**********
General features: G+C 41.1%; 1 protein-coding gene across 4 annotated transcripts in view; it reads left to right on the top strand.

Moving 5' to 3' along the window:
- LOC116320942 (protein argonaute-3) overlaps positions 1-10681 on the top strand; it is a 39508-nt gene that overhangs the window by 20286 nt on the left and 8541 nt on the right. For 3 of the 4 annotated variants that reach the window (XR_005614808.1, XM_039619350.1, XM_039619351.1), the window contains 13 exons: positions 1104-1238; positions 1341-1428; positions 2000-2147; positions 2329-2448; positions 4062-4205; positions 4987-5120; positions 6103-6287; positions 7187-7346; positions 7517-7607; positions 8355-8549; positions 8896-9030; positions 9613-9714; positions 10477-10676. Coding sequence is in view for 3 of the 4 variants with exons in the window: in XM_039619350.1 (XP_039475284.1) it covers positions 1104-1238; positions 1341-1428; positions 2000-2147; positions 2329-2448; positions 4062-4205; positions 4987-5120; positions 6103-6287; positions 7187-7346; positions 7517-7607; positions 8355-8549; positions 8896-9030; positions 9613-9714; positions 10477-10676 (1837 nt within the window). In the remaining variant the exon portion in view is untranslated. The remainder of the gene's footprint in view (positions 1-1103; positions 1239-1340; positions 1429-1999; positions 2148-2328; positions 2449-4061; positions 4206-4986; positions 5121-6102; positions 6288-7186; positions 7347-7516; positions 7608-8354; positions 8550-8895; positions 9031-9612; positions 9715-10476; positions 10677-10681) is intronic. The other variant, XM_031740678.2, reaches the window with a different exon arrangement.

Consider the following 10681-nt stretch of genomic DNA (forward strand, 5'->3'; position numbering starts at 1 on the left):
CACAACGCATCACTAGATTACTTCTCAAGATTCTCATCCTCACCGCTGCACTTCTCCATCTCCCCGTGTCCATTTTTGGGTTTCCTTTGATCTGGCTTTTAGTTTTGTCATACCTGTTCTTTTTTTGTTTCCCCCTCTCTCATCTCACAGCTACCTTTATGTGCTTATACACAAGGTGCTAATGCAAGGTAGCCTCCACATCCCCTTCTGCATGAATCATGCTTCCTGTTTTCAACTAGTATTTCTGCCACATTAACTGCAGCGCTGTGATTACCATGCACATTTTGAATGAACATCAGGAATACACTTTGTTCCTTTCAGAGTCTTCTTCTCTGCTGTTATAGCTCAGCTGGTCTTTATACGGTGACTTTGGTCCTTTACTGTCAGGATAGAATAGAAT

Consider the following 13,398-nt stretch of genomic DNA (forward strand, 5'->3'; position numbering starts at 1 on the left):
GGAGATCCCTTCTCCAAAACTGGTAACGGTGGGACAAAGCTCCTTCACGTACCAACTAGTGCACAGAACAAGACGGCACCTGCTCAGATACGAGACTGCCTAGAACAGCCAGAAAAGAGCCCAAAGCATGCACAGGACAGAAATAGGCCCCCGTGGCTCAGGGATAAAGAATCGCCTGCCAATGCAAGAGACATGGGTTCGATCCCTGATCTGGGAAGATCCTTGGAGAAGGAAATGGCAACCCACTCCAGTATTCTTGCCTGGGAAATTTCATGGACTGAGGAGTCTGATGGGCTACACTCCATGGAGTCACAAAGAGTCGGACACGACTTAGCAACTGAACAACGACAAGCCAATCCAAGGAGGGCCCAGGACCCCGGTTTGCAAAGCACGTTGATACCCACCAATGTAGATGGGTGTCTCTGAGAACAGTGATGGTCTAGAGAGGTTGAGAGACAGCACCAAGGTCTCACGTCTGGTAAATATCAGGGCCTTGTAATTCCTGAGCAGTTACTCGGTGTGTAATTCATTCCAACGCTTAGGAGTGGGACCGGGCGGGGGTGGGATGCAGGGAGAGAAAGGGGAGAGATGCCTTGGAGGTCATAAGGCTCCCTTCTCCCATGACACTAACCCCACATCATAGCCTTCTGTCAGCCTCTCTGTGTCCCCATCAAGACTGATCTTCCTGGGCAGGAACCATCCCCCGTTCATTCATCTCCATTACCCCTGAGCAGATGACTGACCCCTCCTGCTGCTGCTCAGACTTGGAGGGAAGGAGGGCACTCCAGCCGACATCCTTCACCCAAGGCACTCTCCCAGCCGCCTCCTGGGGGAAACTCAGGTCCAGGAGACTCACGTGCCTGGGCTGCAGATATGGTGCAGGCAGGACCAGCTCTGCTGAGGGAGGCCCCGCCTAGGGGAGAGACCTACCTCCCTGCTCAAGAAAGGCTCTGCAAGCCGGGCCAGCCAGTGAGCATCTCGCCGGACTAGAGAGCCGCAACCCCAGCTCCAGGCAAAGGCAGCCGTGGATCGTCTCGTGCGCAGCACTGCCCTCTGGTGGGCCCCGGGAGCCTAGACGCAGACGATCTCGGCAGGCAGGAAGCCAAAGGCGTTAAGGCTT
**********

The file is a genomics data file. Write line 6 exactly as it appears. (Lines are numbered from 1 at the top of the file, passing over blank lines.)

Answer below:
Consider the following 13,398-nt stretch of genomic DNA (forward strand, 5'->3'; position numbering starts at 1 on the left):